Monday, August 5, 2013

Recipient of IRA Subject to Transferee Liability for Taxes

By Laurie A. Hunter, Esq.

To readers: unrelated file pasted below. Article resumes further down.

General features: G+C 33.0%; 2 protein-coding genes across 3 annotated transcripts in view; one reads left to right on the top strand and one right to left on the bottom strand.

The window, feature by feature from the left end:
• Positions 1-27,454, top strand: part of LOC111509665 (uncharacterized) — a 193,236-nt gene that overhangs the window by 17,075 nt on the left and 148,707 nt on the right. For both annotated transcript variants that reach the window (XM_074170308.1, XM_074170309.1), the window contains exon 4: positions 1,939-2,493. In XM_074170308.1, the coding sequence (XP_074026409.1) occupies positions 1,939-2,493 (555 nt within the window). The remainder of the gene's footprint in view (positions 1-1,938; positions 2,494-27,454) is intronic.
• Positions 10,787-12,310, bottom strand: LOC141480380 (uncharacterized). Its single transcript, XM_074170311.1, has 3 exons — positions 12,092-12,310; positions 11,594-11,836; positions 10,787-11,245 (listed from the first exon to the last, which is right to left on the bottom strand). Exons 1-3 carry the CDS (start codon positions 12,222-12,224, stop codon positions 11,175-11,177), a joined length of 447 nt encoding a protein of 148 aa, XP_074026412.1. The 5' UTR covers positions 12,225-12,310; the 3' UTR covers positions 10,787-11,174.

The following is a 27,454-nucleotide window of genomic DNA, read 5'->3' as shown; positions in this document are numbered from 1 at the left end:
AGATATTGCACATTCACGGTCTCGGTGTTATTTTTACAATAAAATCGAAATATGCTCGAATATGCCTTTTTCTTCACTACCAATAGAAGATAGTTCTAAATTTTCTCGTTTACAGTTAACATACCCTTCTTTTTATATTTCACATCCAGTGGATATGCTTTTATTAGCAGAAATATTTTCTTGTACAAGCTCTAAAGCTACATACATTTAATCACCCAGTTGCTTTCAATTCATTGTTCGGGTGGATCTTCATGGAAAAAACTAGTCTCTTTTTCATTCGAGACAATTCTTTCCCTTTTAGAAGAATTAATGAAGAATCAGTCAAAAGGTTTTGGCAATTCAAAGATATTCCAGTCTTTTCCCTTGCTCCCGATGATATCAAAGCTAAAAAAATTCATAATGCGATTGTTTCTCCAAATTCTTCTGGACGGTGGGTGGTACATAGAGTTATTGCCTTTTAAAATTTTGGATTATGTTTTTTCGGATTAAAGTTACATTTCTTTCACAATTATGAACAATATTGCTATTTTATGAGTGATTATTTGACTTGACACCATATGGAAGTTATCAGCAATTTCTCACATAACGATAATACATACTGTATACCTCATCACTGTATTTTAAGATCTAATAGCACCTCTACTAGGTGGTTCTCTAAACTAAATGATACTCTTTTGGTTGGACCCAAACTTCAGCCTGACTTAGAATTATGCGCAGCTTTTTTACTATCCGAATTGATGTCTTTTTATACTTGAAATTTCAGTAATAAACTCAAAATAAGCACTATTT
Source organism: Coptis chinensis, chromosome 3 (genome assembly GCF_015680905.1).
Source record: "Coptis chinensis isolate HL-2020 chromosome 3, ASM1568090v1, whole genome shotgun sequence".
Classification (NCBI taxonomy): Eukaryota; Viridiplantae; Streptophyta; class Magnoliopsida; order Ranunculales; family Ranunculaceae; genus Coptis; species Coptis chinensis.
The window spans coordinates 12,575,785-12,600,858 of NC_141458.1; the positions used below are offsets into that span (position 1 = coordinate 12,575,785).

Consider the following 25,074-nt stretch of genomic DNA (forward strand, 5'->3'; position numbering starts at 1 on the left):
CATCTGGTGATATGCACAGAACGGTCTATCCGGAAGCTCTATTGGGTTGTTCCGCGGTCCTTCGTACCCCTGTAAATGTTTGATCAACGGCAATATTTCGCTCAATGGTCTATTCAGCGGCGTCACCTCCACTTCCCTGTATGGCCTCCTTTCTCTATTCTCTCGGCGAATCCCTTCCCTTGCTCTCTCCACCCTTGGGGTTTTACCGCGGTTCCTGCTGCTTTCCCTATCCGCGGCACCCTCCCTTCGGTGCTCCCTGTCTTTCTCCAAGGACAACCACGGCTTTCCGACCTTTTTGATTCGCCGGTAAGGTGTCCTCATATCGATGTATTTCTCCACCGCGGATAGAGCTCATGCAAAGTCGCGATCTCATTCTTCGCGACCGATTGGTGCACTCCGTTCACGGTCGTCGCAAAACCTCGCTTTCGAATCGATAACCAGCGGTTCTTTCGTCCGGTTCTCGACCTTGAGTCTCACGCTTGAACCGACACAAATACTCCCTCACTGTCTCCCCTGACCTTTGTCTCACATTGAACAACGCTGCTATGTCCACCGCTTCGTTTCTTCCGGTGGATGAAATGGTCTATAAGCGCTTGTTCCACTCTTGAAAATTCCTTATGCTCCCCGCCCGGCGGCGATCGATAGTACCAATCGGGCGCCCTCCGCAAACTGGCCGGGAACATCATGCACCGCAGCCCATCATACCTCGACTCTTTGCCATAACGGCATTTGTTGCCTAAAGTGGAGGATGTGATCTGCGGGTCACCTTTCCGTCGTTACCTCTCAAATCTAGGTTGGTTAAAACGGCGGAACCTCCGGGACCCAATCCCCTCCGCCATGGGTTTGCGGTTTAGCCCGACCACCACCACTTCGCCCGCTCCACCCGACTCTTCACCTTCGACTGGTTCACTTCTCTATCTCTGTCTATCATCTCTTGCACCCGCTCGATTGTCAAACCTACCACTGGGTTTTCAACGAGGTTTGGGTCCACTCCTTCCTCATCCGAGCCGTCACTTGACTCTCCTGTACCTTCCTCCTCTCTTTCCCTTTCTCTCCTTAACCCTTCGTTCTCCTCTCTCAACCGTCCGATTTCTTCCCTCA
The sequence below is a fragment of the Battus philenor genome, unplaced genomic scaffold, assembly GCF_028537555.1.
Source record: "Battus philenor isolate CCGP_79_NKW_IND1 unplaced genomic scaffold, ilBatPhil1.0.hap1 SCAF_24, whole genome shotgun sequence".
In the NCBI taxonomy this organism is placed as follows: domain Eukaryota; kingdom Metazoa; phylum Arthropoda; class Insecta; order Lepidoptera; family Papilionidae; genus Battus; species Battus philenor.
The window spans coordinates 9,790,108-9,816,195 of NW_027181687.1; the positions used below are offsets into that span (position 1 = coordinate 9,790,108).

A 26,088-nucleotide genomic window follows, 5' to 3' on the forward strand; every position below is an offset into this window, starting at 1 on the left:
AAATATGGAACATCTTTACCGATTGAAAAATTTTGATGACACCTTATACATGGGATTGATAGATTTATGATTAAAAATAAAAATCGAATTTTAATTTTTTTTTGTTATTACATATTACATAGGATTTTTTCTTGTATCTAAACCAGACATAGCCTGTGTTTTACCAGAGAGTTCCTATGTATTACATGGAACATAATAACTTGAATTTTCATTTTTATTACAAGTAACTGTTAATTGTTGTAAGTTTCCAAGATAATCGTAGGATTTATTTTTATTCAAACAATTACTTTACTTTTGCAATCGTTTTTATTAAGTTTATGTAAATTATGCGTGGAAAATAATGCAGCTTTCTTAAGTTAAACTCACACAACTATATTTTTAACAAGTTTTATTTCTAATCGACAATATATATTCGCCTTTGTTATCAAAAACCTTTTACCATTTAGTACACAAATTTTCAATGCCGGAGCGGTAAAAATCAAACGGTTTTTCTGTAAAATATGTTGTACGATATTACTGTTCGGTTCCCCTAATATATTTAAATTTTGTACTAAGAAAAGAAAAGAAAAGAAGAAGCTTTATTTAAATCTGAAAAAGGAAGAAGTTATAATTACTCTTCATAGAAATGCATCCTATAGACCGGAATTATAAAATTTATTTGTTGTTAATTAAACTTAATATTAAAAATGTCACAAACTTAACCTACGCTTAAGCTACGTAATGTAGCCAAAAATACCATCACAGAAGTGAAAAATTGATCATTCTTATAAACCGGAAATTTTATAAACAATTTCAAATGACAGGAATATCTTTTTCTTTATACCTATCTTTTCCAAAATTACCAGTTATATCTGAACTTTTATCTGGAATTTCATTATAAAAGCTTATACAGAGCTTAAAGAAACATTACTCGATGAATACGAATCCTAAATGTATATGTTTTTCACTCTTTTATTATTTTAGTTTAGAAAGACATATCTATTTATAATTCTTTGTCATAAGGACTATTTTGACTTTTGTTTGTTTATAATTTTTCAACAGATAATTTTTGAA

In U.S. v. Mangiardi, (DC FL 07/19/2013) 112 AFTR 2d 2013-5108, the district court refused to dismiss a transferee liability action brought by the IRS against a decedent’s daughter who received funds from his IRA after his death. The gross estate consisted primarily of $4.5 million in a revocable trust and $4 million in an IRA. Tax due was $2.4 million after audit (actually reduced by $200,000!), but the estate requested and received extensions of time to pay, arguing that the securities had greatly depressed values due to the recession. In fact, the decedent’s daughters engaged in active trading of the securities and paid themselves hundreds of thousands of dollars in fees. The IRS levied for the unpaid taxes; the probate estate is insolvent. The IRA was distributed to decedent’s nine children as named beneficiaries. The Court noted that if the estate tax is not paid after notice and demand, a lien (which lasts for 10 years) arises automatically against all property in the estate. In addition, a "transferee of property" in the estate has personal liability to the extent of the value of the property received. The Court agreed with the IRS that the transferee liability suit can be brought within the 10-year time period of the lien against the transferor, and was not limited to the three-year plus one statute of limitations in Code section 6901 that concerns transferee liability. Point to remember: recipients of assets on death are liable for taxes if unpaid by the estate.